Advice Column, Health, Parenting

Uncomfortable in your own skin? How to manage eczema

What is eczema?

Atopic eczema is a common chronic skin condition that causes dry, red and itchy skin. It may affect up to 20% of infants, and 3% of adults. It is commonly associated with other allergic disease such as asthma and hay fever. Atopic eczema usually begins in infancy, at around 3 months, and it may persist into adulthood. Its’ course may vary over a period of time with bouts of red, angry flares interspersed with relatively normal-looking skin. The good news is that in most cases eczema improves by age 3 to 5 years, and has often completely resolved by teenage-hood.

What causes eczema?

Importantly, eczema is not a contagious disorder. It is due to the interplay of genetics, environmental factors, and a defective skin barrier in an individual. 

Due to this abnormal layer of skin, there may be water loss, and allergens and irritants may enter the skin resulting in itchiness and dryness. The skin may be vulnerable to bacterial infections during the flares.

What are the common sites of eczema?

In young children, eczema is usually seen on the face and outer legs and arms. It appears wet and oozing. As a child gets older, the rash usually changes to a dry scaly itchy rash, and the position moves to the inner creases of the elbows and knees.

Is eczema a serious condition?

Though not associated with serious illness, eczema has definitely been proven to affect one’s quality of life. This may be due to the intractable itch, often subconscious, leading to sleep problems for example. Lack of sleep may, in turn, result in both behavioural and learning problems during school. There is often an associated issue of low self-esteem as individuals feel embarrassed by their skin, and absenteeism is common.

What causes eczema to flare-up?

Heat, woollen or synthetic clothing, fragranced soaps, washing detergents, and bubble baths have all been associated with eczema flare-ups.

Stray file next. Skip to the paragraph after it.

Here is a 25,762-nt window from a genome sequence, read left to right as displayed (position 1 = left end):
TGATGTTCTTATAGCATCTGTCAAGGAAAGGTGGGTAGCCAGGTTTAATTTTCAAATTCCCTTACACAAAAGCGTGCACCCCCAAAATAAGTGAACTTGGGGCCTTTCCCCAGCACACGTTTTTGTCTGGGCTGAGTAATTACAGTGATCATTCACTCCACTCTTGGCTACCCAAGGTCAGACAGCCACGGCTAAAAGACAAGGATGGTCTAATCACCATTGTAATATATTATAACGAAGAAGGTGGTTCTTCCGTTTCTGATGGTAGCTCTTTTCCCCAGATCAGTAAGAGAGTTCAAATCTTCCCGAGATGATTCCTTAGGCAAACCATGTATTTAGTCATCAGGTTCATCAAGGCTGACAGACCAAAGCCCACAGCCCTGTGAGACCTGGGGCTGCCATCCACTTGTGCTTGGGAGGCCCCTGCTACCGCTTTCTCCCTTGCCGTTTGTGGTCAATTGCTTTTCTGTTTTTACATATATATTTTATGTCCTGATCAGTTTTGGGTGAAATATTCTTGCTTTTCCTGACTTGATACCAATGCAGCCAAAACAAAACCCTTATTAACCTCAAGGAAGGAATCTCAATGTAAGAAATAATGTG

What are the steps to manage eczema?

Reduce trigger factors 

  • prevent over-heating
  • wear cottons rather than wool or synthetic clothing
  • keep nails short to reduce damage to the skin from scratching
  • emollients should replace soaps
  • fabric softeners should be avoided
  • avoid bubble baths
  • bath water should be lukewarm not hot, and once out pat yourself dry, don’t  rub the skin
  • wash hair in the basin to avoid shampoo making contact with the skin
  • before swimming, use a layer of emollient from top to toe
  • after swimming, have a shower to remove the chlorine, followed by using an emollient again

Moisturizing emollients

These are the cornerstone of eczema treatment. They create an oily layer on top of the skin, which stops water from leaving the skin and therefore becoming dry. They should be applied in large quantities and frequently, as much as 8 times a day. Aqueous cream should not be used as a moisturizer as if it is left on the skin it is likely to irritate it however it may be used as a substitute for soap.

Steroid creams

These are effective in stopping skin inflammation. They work rapidly to settle down eczema flare- ups, and should be used during flare-ups to prevent skin damage. Steroids come in different strengths, from very mild to very strong. Very strong steroid ointments should be used sparingly as they have side effects such as thinning of the skin. Mild steroids have far fewer side effects, and will not affect a child’s growth and development. In a flare-up, a potent steroid cream can be used, but once controlled a lower strength ointment should replace it. This should be slowly reduced until the steroid cream can be stopped completely, and then only the emollient continued. Emollients should be used during flares too, and applied directly onto the steroid ointment. Cortisone tablets, syrups or injections are not recommended. While they may provide short term improvement, they may also cause worsening of eczema and are associated negative side effects.

Antibiotics

Your doctor may prescribe antibiotics in severe cases where areas of infection are noted around the eczematous lesions.

Is eczema due to a food allergy?

There is a lot of concern that eczema is a result of a food allergy. In fact, a very small minority of children with atopic dermatitis will have food allergy. This is far more common in severe atopic dermatitis. It is more likely that eczema causes food allergies, than the other way around, as allergens may enter the skin through the defective skin barrier. Food should not be removed from diet for the treatment of atopic dermatitis without the guidance of an allergy doctor. A baby with widespread eczema not responding to the correct eczema treatment may need to be worked-up for a possible food allergy.

Can I prevent my baby from developing eczema?

Babies at high risk are those whose parents or siblings have any type of allergies. There is a lower risk of eczema if babies are not exposed to cigarette smoking. Breastfeeding is beneficial in the first 4 months, if possible. Probiotics during pregnancy may provide a beneficial role in eczema prevention. And lastly, regular use of emollients in high risk babies, even if no eczema is present, has been shown to be protective against developing eczema.

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